A US academic who has spent several months defending a hoax designed to embarrass academic explorations of race and gender is now facing a more substantial critic: his own university.
Peter Boghossian, a non-tenured assistant professor of philosophy at Portland State University, has been accused by administrators of violating its policies regarding the ethical treatment of human test subjects by sending fabricated articles to numerous academic journals. The penalties could include firing.
Dr Boghossian has drawn heavy media attention for succeeding, along with two partners outside academia, in getting several journals from mainstream publishers to accept some of articles that the authors wrote in satire as a mockery of political correctness.
The intentionally fraudulent articles covered such topics as rape culture among dogs, the use of sex toys to confront homophobia, and “fat-exclusionary” cultures such as bodybuilding. Dr Boghossian described their project as an expose of “grievance studies”, which he and his two co-authors regard as a “culture of scholarship that values a type of radical left-wing activism over the pursuit of truth”.
Dr Boghossian and the co-authors wrote and sent out at least 20 hoax articles, getting seven published before their project was uncovered by a Wall Street Journal writer looking into one of the papers. But Portland State’s vice-president for research and graduate studies, Mark McLellan, faulted the method.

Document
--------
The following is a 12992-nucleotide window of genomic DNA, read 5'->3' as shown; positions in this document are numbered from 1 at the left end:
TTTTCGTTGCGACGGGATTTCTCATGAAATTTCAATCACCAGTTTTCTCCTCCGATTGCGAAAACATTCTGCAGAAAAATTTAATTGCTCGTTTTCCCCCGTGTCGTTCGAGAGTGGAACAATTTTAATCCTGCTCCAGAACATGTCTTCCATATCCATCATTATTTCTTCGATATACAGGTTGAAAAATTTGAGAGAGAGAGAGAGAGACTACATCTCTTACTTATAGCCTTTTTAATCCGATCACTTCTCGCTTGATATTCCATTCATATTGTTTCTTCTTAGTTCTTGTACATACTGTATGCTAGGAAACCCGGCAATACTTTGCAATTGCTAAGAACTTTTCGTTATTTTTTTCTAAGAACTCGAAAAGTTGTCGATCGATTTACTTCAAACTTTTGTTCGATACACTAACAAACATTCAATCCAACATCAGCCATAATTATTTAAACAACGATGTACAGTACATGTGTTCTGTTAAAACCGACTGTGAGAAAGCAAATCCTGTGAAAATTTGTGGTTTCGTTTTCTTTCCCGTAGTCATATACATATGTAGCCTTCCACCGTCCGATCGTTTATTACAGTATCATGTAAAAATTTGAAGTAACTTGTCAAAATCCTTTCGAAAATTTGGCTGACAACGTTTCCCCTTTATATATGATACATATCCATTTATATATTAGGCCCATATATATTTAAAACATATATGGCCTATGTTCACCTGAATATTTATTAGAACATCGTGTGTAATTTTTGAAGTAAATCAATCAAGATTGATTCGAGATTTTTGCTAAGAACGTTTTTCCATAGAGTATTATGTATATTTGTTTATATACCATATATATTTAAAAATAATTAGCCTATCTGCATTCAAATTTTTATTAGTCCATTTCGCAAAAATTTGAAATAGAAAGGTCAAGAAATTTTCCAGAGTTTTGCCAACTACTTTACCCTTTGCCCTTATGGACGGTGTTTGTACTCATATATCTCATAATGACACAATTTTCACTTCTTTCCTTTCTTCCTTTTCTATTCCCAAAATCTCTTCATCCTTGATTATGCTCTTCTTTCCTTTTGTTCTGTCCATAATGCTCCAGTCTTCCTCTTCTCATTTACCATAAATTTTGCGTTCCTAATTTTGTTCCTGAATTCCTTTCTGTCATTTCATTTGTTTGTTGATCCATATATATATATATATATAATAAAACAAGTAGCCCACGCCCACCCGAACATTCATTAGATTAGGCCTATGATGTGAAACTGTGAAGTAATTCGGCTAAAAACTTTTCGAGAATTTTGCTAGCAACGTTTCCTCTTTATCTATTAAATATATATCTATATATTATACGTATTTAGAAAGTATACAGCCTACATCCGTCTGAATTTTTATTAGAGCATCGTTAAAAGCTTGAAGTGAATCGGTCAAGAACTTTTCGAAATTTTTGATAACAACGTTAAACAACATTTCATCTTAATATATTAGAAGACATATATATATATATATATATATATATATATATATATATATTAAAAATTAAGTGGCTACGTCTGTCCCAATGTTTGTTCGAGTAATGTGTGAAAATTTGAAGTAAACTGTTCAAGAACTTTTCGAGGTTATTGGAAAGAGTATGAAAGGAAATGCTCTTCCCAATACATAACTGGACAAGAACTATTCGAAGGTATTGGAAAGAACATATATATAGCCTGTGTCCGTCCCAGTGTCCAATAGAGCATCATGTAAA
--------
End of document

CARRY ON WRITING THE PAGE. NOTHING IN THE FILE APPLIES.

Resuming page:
Effectively enlisting editors and reviewers at the targeted journals as part of the study represented “a clear violation” of PSU policies requiring institutional review board approval of research involving human subjects, Dr McLellan wrote to Dr Boghossian.
The project by Professor Boghossian and the co-authors – Helen Pluckrose, editor-in-chief of the opinion magazine Areo, and James Lindsay, an author and mathematician – is part of a history of ruses aimed at illuminating weaknesses in a system of academic publishing that relies heavily on trust and volunteer peer reviewers.
This particular type of hoax was a valuable addition to the genre for various reasons, Dr Boghossian said, including the fact that it exposed reputable publishers – Taylor & Francis, Springer Nature, Wiley-Blackwell and Sage – and a “specific kind of political activism in place of academic rigour”.
The hoax offered a message of resistance “to students who are being intellectually crippled by being taught resentful garbage like it’s factual and to academics who are bullied into treating grievance studies with kid gloves”, he said.
Some PSU faculty remain to be convinced. Ten academics and a graduate student signed a letter in the PSU student newspaper saying that the project was more about humiliating than offering constructive critiques of whatever its authors see as shortcomings in the fields that they attacked. “Nothing about this affair suggests anything but academic dishonesty and flat out disrespect of colleagues,” they write.
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